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ISSN 1749-8155

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Review Date: 
6 Nov 2020

The sub-branch of history that is known by the ambiguous (and frightening to undergraduates, cats, and many mainstream academics) name “historiography” seems to be undergoing a Renaissance at the moment.

Review Date: 
20 Mar 2020

The Birth of Modern Belief is seriously good. It is erudite, insightful, and cogent; but, above all, it enables us to think hard about the relationship between our past and our present.

Review Date: 
4 Jul 2019

The history of the western European family has been an area of interest for social and cultural historians for several decades with the late medieval and early modern period central to debates about continuity and change in family life. An aspect of family life that has received little attention is the common experience of remarriage and living in a stepfamily.

Review Date: 
26 Oct 2017

This is an extremely ambitious, thought-provoking, challenging and inspiring book.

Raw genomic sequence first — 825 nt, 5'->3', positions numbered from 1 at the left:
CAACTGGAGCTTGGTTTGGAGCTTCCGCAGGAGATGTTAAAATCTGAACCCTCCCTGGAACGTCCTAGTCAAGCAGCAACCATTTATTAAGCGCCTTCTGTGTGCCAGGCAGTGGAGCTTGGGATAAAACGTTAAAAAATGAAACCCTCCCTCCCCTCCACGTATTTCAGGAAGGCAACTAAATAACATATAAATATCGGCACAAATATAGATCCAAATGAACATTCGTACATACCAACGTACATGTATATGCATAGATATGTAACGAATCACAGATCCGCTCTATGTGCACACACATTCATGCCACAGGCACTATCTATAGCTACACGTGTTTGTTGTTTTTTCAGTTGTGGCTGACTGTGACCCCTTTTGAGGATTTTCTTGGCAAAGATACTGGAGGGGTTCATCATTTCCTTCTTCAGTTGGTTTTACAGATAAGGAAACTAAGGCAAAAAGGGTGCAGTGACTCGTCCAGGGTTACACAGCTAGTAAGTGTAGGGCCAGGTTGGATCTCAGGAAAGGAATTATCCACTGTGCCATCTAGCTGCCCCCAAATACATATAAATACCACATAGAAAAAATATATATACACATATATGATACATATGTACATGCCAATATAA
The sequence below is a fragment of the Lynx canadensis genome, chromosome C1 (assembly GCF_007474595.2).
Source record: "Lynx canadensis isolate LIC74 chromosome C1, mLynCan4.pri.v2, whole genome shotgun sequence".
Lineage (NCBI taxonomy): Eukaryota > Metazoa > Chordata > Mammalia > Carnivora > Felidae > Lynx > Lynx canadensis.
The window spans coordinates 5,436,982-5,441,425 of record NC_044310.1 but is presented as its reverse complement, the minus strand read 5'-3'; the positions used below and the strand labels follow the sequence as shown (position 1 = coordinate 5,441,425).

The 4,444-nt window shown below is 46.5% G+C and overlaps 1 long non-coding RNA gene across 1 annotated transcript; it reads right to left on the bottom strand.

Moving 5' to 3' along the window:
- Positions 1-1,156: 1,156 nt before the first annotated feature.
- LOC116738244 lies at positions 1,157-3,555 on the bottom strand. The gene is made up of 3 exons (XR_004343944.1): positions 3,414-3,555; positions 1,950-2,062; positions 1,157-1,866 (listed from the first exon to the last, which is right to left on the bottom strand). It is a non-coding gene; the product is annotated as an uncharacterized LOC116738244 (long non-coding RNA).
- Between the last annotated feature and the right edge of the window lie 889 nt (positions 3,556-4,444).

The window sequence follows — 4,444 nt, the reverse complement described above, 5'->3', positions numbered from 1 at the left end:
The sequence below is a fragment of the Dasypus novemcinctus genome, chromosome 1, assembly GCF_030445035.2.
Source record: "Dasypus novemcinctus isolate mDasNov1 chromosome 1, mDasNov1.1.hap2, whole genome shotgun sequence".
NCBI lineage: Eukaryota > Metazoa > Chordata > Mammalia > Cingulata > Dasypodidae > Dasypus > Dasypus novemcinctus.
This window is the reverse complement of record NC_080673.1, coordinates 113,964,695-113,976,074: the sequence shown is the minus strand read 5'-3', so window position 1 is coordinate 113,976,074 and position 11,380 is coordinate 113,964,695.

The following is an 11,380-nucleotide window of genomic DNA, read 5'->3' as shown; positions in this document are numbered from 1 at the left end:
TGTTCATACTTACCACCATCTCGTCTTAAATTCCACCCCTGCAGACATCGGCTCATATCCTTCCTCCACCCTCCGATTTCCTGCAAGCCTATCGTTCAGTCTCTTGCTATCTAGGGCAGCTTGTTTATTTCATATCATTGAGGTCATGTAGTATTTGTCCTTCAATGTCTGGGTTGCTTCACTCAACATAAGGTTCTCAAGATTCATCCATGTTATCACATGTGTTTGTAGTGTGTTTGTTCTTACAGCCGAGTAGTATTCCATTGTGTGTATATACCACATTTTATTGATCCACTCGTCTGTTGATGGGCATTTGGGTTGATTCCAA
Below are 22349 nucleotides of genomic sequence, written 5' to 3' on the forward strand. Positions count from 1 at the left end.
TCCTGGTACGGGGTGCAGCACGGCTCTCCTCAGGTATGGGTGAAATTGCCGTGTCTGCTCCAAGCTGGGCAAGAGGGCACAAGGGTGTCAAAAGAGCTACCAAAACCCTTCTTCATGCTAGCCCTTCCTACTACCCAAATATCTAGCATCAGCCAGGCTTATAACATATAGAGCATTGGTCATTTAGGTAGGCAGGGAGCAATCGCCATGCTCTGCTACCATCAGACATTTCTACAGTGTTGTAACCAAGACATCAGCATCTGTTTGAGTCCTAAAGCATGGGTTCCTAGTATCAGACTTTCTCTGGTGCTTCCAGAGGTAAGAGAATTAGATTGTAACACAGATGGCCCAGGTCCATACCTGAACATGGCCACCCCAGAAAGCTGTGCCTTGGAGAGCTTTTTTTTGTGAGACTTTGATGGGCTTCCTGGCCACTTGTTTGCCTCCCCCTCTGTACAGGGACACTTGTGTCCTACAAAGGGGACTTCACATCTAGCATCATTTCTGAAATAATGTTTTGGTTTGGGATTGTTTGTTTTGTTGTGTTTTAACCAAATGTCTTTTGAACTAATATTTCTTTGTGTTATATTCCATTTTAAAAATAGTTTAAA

Review Date: 
8 Jun 2017

2017 is a wonderful year to study the history of Russia.

Review Date: 
18 May 2017

Carlos Eire’s Reformations aims to provide a readership of ‘beginners and nonspecialists’ (p. xii) with an introduction to European history between 1450 and 1650. Eire narrows down this immense task by concentrating his narrative on the history of religion.

Review Date: 
26 Nov 2015

This book is concerned with the paradoxes and oxymora (p. 80) inherent in a longue-durée of Western thought, rooted in Christian theology, about political and religious violence: liberty and coercion; violence and peace; cruelty and mercy; shedding blood to achieve peace; violence and martyrdom, election and universalism, old and new, and even, in a sense, the state and the church.

Review Date: 
10 Sep 2015

This edited collection fills some important gaps in the historiography of rulership and the interactions between royal couples, particularly in cases when the man is not the legitimate heir.

Review Date: 
23 Jul 2015

Essay collections are always a mixed bag, and this one is more muddled than most. The warning signs are clear. The volume is part of a series ominously titled ‘Austrian Studies in English’. Six of the 15 essays were papers presented at a 2010 conference of the same name at the University of Vienna.

Review Date: 
4 Sep 2014

The beginnings of Europe is not a very complicated historical subject. After the end of Roman domination in the fifth century CE, so-called ‘successor states’ grew up in the territories and around the margins of what had been the Western Roman Empire, and out of those states grew France, Spain, Italy and (with greater complications) England and Germany.

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